I trained Charlie Manson’s psychiatrist.
It was the California Medical Facility (CMF) in Vacaville, CA, the summer of 1980, and the topic was conflict management. Part of an external degree program in Criminal Justice, offered by California State University, I was the junior member of a three-instructor team, but the only staff member present for all sessions. Attendees were Correctional Officers (fighting the “guard” label), local California Highway Patrol (quite serious), and CMF psychiatric staff (crazy, but in a good way).
Before and after class, I’d approach Chris, Charlie’s shrink, and pepper him with questions about Manson. Chris told stories, and I was riveted. I learned that Charlie’s job was to sweep out the institution’s chapel! Picturing Manson in church on the end of a broom gave me mental images of his spontaneous combustion.
For political junkies, Charlie had a role to play in the national elections of 1980. The class was aware that Manson had a ring to place on one of three pegs and that, in his mind, his selection would determine the next President of the United States: Carter, Reagan, or the independent, Anderson. Student interest rose to a fever pitch, but their disappointment was palpable when Chris reported that Charlie had postponed his decision until after the end of the class. My guess was that several students wanted to know who to vote for.
My curiosity was blunted when Chris put everything in perspective. He said, “I appreciate your interest, young man, but the CMF is the repository of the most unstable inmates in the California State Prison System and, in this environment, Charlie is average.” Chris proceeded to share stories to convince me of his assertion.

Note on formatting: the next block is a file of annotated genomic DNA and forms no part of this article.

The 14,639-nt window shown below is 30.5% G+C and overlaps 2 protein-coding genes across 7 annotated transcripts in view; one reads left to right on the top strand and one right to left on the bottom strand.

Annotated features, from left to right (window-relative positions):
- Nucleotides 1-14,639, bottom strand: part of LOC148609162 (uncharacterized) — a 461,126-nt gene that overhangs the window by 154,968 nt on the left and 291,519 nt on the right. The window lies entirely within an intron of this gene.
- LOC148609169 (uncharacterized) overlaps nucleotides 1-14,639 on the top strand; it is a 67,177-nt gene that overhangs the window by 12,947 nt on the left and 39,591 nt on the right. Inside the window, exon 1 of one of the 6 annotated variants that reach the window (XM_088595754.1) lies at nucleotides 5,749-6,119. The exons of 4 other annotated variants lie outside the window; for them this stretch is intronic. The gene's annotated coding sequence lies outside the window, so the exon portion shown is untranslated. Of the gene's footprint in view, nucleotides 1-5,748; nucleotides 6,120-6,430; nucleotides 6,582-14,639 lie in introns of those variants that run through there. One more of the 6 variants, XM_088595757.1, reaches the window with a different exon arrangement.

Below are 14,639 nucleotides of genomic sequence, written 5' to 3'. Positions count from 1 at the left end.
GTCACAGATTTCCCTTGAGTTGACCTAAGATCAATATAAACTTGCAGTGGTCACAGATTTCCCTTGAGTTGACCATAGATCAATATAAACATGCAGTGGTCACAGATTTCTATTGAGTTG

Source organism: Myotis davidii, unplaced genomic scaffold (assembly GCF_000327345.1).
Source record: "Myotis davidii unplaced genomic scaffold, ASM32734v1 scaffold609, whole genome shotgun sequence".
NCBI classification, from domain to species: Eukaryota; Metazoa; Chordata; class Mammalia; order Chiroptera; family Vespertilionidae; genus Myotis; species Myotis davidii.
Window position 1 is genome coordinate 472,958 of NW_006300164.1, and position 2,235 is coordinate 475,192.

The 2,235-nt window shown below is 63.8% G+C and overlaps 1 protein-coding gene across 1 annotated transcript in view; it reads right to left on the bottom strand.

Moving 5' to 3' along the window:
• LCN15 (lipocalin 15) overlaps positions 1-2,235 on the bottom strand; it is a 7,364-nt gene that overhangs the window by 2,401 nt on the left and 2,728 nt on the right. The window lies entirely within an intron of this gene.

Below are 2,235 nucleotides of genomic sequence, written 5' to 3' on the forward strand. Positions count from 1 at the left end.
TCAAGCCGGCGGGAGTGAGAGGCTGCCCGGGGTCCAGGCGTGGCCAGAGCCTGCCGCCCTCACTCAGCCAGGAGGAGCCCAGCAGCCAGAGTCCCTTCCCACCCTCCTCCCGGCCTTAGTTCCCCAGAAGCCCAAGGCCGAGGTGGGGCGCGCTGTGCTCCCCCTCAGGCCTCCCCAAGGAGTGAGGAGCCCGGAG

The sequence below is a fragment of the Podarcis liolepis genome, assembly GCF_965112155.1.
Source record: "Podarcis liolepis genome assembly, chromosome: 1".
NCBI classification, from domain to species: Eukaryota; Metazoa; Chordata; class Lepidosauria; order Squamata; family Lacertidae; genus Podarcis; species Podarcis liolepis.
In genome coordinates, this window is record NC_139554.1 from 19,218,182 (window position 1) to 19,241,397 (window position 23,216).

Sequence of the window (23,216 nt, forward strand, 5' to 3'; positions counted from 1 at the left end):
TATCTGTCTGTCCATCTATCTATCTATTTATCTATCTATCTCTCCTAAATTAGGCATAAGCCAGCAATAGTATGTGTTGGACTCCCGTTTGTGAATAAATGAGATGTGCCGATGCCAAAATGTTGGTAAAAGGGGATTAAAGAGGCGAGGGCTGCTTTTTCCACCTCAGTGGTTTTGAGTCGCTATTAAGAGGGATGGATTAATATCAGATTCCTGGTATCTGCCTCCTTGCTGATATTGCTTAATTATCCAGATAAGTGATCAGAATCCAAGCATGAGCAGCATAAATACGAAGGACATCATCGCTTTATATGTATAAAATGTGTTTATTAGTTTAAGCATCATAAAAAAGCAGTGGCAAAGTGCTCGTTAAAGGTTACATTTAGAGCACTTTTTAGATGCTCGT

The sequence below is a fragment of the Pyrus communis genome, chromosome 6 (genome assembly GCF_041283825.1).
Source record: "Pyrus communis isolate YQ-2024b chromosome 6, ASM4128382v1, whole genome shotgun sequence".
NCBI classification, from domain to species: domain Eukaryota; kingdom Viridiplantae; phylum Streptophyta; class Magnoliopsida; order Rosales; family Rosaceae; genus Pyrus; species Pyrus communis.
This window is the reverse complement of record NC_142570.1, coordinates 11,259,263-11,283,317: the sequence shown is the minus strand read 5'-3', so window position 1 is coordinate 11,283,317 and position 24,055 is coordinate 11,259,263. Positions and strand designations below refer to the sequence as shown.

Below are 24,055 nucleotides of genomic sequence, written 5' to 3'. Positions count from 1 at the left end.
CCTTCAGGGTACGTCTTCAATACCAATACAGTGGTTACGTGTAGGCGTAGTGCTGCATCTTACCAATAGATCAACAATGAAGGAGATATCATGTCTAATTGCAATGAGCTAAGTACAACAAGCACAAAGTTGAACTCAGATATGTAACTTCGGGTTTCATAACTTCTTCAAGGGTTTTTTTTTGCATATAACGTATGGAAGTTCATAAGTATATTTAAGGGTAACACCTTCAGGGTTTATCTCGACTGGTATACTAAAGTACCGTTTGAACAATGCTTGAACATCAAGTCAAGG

My summer in Vacaville was a wonderful start for my nearly four-decade career spent training others. And the food at the now-closed Nut Tree, a famous landmark, was the perfect end for each teaching day.
I have only two missed opportunities since 1979. First, was the loss of my role as part of a teaching team for a class of inmates at Folsom Prison, to be held the year after CMF. The professor, Larry, about 5’7” and 150 pounds, had recruited two of us to assist. I was an ex-collegiate shot putter and my counterpart, Kerry, weighed 300 pounds and was a Kendo expert (Japanese stick fighting). It was clear we were involved for more than our instructional skills. I learned the nuances of prison subcultures, the harsh details of the California no-hostage policy, and the health benefits of a clip-on tie. All classes were cancelled, though, when an inmate stabbed a staffer with a very unhygienic, concealed blade.
The second lost opportunity was with an organization being “stood up” in Colorado Springs. I had delivered a conflict session at Ft. Carson, and my performance had caught the attention of someone in this fledgling organization. Our schedules did not match up and, by the time there was flexibility, their workload had exploded. The potential customer was the US Anti-Doping Agency (USADA); the organization that eventually brought down Lance Armstrong, the cycling champion.
USADA would have been a very special audience to me. In the early 1970’s, I was, pound-for-pound, one of the best non-steroidal shot putters around. This isn’t saying much, as I believe I was one of only a few non-steroidal shot putters around. It would have provided closure to speak to USADA, as a presenter who walked away from the dreams of his youth because he refused to “juice.” The residual imprint for me has been to watch sporting events wondering which combatant has the best chemist.
I’ve most enjoyed working with Native American groups (Lummi Tribe, Bellingham WA; Chippewa in Belcourt ND; Navajo in Shiprock NM). It has also been very rewarding to work with NASA (Kennedy Space Center FL). In hindsight, both NASA engineers and Native Americans had calm temperaments and function somewhat as families.
Missing out on teaching felons and anti-doping wizards is a regret, but not spending time with the fun-loving psychiatrists would have been a huge loss. They provided an early lesson in life: humor can be the best protection around tough characters and dismal situations. Training on the topic of conflict for decades, I remain upbeat. I guess it could be said that Manson’s psychiatrists helped me more than I helped them.
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